What is type 2 diabetes?
Type 2 diabetes is the most common form of diabetes, affecting 85 to 90 per cent of all people with diabetes. It usually develops in adults over the age of 45, but it is increasingly developing at a younger age.
Type 2 diabetes is known as a ‘lifestyle disease’ as it is often triggered by being inactive or carrying excess weight around the abdomen. It tends to run in families and it is not uncommon to have high cholesterol and high blood pressure as well.
Unlike type 1 diabetes where the body produces no insulin, people with type 2 diabetes are still able to produce their own insulin. There may not be enough insulin for the body’s needs and/or the cells in the body are resistant to the action of insulin (insulin resistance).
Type 2 diabetes is a progressive condition and treatment usually needs to change over time so that blood glucose levels can be kept within the target range. In the early stages the body may be producing more insulin than normal, but after having type 2 diabetes for a number of years, the pancreas becomes exhausted and makes less insulin.
The management of type 2 diabetes initially involves regular physical activity, healthy eating and losing excess weight,. This will help the insulin to work more effectively. With time, tablets may be needed and eventually also insulin injections so that blood glucose levels can be kept within the target range.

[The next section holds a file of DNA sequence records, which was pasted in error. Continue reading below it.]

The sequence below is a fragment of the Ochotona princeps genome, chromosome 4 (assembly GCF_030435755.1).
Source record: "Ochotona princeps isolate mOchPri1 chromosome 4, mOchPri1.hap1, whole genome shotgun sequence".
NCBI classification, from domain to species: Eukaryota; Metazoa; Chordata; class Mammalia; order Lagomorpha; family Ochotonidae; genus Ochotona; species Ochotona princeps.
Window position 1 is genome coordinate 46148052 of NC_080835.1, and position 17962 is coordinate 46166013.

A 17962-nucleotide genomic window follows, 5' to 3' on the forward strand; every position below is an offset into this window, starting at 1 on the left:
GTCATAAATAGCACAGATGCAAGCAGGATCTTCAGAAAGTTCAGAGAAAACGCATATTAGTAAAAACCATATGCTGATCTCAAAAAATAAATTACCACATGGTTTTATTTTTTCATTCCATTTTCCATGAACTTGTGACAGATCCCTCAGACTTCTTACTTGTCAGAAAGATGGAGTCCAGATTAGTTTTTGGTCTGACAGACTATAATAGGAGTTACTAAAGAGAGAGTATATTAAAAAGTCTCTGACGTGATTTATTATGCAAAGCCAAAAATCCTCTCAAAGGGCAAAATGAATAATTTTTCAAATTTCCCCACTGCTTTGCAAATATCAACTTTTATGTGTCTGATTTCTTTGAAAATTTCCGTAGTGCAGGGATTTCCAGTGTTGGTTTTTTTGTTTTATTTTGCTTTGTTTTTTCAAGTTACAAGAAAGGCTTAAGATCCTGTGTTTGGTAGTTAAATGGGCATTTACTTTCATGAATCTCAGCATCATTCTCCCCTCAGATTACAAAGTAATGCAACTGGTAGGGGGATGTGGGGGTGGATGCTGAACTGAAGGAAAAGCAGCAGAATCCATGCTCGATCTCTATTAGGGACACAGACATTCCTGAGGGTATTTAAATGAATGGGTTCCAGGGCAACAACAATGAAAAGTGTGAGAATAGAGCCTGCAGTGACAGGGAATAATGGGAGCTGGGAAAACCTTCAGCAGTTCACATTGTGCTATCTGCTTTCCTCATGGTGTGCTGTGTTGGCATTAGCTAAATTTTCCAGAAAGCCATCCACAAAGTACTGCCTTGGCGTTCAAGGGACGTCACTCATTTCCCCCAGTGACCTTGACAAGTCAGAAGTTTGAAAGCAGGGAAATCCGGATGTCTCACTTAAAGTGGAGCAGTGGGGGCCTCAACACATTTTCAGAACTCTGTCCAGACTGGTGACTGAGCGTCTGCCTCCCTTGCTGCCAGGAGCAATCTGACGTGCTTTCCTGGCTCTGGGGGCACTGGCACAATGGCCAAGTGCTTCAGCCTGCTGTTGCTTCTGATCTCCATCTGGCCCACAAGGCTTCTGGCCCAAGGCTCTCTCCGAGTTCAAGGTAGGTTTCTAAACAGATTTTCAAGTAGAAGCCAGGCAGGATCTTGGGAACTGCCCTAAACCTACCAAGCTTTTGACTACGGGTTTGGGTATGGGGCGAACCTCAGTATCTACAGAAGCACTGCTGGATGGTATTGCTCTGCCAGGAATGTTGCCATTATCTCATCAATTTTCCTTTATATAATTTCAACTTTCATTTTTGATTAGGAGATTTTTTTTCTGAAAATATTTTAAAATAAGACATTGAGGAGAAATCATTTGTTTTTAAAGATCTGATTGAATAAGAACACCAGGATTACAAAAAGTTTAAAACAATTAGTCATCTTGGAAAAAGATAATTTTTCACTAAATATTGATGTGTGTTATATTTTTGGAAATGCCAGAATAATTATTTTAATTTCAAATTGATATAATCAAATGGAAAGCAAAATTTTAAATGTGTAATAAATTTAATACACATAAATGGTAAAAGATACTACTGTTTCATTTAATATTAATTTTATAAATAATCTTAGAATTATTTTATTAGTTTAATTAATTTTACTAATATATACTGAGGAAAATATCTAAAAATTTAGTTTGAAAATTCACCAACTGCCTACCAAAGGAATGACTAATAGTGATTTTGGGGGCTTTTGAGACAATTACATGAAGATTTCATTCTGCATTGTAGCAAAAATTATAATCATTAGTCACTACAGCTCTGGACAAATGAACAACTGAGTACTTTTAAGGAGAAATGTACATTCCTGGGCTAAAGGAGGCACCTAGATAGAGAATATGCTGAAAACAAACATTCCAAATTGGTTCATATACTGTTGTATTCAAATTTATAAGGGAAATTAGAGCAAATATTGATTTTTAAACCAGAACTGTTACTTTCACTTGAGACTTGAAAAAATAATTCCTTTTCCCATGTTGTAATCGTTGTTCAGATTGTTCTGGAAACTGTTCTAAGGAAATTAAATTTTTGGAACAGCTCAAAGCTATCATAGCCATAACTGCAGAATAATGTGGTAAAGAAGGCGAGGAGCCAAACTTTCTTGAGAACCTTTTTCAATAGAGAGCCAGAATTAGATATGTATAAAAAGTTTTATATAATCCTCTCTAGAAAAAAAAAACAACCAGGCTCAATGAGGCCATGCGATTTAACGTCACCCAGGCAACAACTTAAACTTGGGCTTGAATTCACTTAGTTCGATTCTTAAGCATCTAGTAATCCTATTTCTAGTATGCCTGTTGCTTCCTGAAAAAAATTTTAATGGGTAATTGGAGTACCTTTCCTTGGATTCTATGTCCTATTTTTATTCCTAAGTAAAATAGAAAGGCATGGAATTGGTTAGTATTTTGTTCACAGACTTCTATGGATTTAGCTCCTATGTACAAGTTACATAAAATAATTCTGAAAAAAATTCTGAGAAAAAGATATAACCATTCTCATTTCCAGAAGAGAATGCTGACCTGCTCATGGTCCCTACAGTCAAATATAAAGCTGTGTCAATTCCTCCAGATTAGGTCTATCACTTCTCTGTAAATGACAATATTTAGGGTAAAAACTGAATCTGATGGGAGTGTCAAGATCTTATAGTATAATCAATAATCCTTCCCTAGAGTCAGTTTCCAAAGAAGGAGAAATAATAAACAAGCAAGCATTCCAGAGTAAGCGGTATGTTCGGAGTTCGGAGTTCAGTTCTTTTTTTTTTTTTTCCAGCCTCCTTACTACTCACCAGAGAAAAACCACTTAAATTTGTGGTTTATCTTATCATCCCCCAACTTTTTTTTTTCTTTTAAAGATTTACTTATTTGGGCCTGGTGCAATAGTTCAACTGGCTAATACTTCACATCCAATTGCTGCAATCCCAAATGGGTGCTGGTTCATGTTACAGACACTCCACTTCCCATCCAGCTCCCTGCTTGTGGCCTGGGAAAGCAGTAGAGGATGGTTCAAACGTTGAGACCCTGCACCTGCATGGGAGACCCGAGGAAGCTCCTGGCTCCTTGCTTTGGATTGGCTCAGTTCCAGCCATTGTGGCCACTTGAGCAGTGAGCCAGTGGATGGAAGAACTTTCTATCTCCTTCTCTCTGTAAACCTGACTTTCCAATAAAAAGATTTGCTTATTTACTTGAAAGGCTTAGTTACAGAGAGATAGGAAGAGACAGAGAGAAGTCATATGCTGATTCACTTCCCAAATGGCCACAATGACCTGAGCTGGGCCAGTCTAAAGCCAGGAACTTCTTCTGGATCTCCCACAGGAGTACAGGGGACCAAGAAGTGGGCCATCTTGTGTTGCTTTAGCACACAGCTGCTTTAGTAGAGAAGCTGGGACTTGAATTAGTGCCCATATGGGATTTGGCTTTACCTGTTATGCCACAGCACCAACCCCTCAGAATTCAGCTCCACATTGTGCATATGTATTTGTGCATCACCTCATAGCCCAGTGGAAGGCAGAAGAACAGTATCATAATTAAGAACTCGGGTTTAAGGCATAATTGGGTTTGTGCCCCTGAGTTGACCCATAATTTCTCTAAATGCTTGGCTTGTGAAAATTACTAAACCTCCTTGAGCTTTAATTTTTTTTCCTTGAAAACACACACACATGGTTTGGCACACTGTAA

Losing weight and being physically active can delay the need for tablets or insulin.
Even when medications or insulin are commenced, regular physical activity and healthy eating remain the cornerstone of diabetes management.
People with type 2 diabetes often have no symptoms, so they may have diabetes for a number of years without knowing it. Sometimes the first sign that something is wrong is when they develop a complication of diabetes such as a heart attack, vision problems or a stroke.
Typical symptoms of type 2 diabetes
- Frequent / excessive urination
- Persistent infections, such as genital thrush
- Skin rashes / itching
It is important that diabetes is diagnosed and treated early. Those at high risk for type 2 diabetes should have a blood test each year. Type 2 diabetes can be prevented with lifestyle changes and weight control.